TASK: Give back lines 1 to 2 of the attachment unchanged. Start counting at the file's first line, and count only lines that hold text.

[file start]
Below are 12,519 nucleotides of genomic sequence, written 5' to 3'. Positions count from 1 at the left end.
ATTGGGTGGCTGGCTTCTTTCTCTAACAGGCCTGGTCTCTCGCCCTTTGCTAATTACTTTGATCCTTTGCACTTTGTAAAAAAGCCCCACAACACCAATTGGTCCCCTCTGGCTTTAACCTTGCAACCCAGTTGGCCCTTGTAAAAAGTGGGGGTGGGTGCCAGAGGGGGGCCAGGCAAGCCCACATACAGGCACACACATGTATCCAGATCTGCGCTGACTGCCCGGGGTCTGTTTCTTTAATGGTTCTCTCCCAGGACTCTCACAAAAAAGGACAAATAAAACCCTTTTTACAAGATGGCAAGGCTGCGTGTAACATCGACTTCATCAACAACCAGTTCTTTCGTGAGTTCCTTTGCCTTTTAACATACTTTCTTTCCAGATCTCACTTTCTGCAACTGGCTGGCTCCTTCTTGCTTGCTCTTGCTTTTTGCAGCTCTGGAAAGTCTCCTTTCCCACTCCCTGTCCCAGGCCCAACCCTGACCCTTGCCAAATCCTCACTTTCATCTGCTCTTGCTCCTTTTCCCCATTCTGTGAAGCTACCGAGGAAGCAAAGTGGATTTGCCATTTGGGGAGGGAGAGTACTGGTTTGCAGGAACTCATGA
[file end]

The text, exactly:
Below are 12,519 nucleotides of genomic sequence, written 5' to 3'. Positions count from 1 at the left end.
ATTGGGTGGCTGGCTTCTTTCTCTAACAGGCCTGGTCTCTCGCCCTTTGCTAATTACTTTGATCCTTTGCACTTTGTAAAAAAGCCCCACAACACCAATTGGTCCCCTCTGGCTTTAACCTTGCAACCCAGTTGGCCCTTGTAAAAAGTGGGGGTGGGTGCCAGAGGGGGGCCAGGCAAGCCCACATACAGGCACACACATGTATCCAGATCTGCGCTGACTGCCCGGGGTCTGTTTCTTTAATGGTTCTCTCCCAGGACTCTCACAAAAAAGGACAAATAAAACCCTTTTTACAAGATGGCAAGGCTGCGTGTAACATCGACTTCATCAACAACCAGTTCTTTCGTGAGTTCCTTTGCCTTTTAACATACTTTCTTTCCAGATCTCACTTTCTGCAACTGGCTGGCTCCTTCTTGCTTGCTCTTGCTTTTTGCAGCTCTGGAAAGTCTCCTTTCCCACTCCCTGTCCCAGGCCCAACCCTGACCCTTGCCAAATCCTCACTTTCATCTGCTCTTGCTCCTTTTCCCCATTCTGTGAAGCTACCGAGGAAGCAAAGTGGATTTGCCATTTGGGGAGGGAGAGTACTGGTTTGCAGGAACTCATGA